Emergency Driven Development

Photo by Erik Kroon on Unsplash

If you work in software development or IT you might have encountered a long list of acronyms, in fact there is an acronym for everything!

Just to mention a few we have CI-CD (which is not a rock band), OOP, SOLID for design principles, SMART for criteria to guide in the setting of objectives, and counting.

When comes to software development process, the DD (Driven Development) in the acronym, there are different approaches, that usually are best practices. Maybe the most trending nowadays is the Test Driven Development (TDD), where tests are written for every requirement and code is tested against it.

Acceptance test–driven development (ATDD) focuses more on the user and tester experience, and software is tested against acceptance tests, instead of unit testing.

While Behavior-Driven Development (BDD), which combines the former two, includes the practice of writing tests first, but focuses on tests which describe behavior, rather than tests which test a unit of implementation.

Or another approach is to write documentation first, Documentation-Driven Development (DDD), so that every feature of the application is well documented.

Most of just discussed are best practices, but the world out there is hard and difficult, and many times is easy to fall in worst practices and bad habits.

For example you can have Asshole-Driven Development (ADD) or Cover Your Ass Engineering (CYAE), the latter being very common in consulting (more here).

Photo by Austin Distel on Unsplash


Today I want to define a new acronym: Emergency Driven Development or EDD.

EDD is when you usually postpone something that has to be done until an emergency comes up, related to that piece of work, and you are forced to do it without any planning and quick. The task can be a refactoring, a missing feature or a bug which is left there and you will deal with it in the future.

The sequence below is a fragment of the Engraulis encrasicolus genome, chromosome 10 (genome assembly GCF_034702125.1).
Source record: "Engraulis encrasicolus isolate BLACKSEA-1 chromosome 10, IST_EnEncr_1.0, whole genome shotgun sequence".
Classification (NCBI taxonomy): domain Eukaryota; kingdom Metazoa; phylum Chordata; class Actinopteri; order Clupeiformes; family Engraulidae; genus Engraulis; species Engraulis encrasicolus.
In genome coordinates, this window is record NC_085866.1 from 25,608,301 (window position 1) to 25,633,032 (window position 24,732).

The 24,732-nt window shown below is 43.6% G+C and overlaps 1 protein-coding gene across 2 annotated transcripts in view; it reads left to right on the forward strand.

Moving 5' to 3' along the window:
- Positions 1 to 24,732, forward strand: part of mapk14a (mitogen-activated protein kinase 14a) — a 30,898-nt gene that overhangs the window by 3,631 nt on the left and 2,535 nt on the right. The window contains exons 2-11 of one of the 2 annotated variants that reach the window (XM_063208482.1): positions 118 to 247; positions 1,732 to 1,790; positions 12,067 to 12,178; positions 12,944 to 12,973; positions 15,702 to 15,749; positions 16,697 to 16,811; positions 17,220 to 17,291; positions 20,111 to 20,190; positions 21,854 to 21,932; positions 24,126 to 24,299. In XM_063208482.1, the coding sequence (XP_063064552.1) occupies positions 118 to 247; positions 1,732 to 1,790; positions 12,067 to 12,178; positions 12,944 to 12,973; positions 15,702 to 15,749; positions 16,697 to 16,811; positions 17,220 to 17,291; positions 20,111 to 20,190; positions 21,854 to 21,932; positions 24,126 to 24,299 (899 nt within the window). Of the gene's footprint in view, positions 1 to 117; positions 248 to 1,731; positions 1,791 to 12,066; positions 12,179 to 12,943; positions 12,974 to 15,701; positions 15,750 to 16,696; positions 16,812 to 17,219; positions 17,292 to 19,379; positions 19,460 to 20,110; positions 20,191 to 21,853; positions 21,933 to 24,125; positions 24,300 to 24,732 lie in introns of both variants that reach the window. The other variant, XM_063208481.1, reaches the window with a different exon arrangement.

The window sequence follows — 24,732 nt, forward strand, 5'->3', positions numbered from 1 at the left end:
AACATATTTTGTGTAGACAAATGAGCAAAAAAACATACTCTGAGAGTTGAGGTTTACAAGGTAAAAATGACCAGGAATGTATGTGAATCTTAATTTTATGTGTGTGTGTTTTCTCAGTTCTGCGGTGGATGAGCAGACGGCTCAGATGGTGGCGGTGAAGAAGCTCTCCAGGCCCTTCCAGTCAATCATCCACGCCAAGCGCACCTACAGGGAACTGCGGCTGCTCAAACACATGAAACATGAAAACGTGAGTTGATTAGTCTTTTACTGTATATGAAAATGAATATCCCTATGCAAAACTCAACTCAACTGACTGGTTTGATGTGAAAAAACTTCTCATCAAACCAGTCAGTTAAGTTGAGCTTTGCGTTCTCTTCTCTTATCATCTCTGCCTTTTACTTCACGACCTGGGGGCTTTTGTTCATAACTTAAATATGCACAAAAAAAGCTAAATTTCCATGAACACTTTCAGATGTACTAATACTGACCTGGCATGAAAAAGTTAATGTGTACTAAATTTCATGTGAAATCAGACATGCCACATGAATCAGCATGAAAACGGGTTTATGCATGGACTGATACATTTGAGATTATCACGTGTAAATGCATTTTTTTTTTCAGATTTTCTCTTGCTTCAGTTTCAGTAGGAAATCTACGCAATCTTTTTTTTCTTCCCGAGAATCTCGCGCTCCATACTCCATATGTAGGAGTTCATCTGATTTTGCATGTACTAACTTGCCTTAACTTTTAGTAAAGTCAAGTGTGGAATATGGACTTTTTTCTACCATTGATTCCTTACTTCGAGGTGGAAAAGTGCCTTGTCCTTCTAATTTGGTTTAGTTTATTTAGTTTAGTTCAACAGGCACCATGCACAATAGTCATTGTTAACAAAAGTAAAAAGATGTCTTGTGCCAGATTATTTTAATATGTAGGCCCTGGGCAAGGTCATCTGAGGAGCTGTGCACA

When it happens that you face an emergency, which most of the time happens in production (obviously!) and with the most important customer (obviously!), you don’t have enough time, at that point, to do things right, but you (or your boss?) start screaming around the office for a quick (and dirty) fix because there is no time (remember: emergency): so no technical discussion about the solution, no whiteboard drawings, no thinking at all: just go and patch it the quickest way possible.

When the emergency is handled you probably know within yourself that you should have a deeper look at the issue and fix it once and for all, now that the emergency is gone. But, because you work using an EDD approach, you will postpone once again until the next emergency and the (vicious) circle is closed.

Can we fix it? And how?

But what brings to all of this? Here some reasons:

  • lack in planning and roadmap, you start losing control on when do things and what to do
  • the team is understaffed, so you actually have no time to work on some stuff
  • but the main reason usually is due to people managing the project without enough awareness of what needs to be done and that are not able to give enough value to the important stuff (e.g.: doesn’t understand the importance and the consequences of technical debt)

Fix it is not easy as it involves a huge shift in the company culture. But in any case you can mitigate it trying to build a more robust roadmap (or even build a roadmap if you haven’t one at all).

Obviously try not to wait until the emergency arrives. Ok, I realize sometimes you need to wait for other reasons, but still you’re already losing the battle.

This brings us to priority: start improving how you prioritize your work, if you feel that an emergency could show up for a particular task don’t wait long to do it.

At the end: be honest, to yourself, to your team, to your company and make the best to avoid what can be avoided. In time.

My view of the world. Never obvious.

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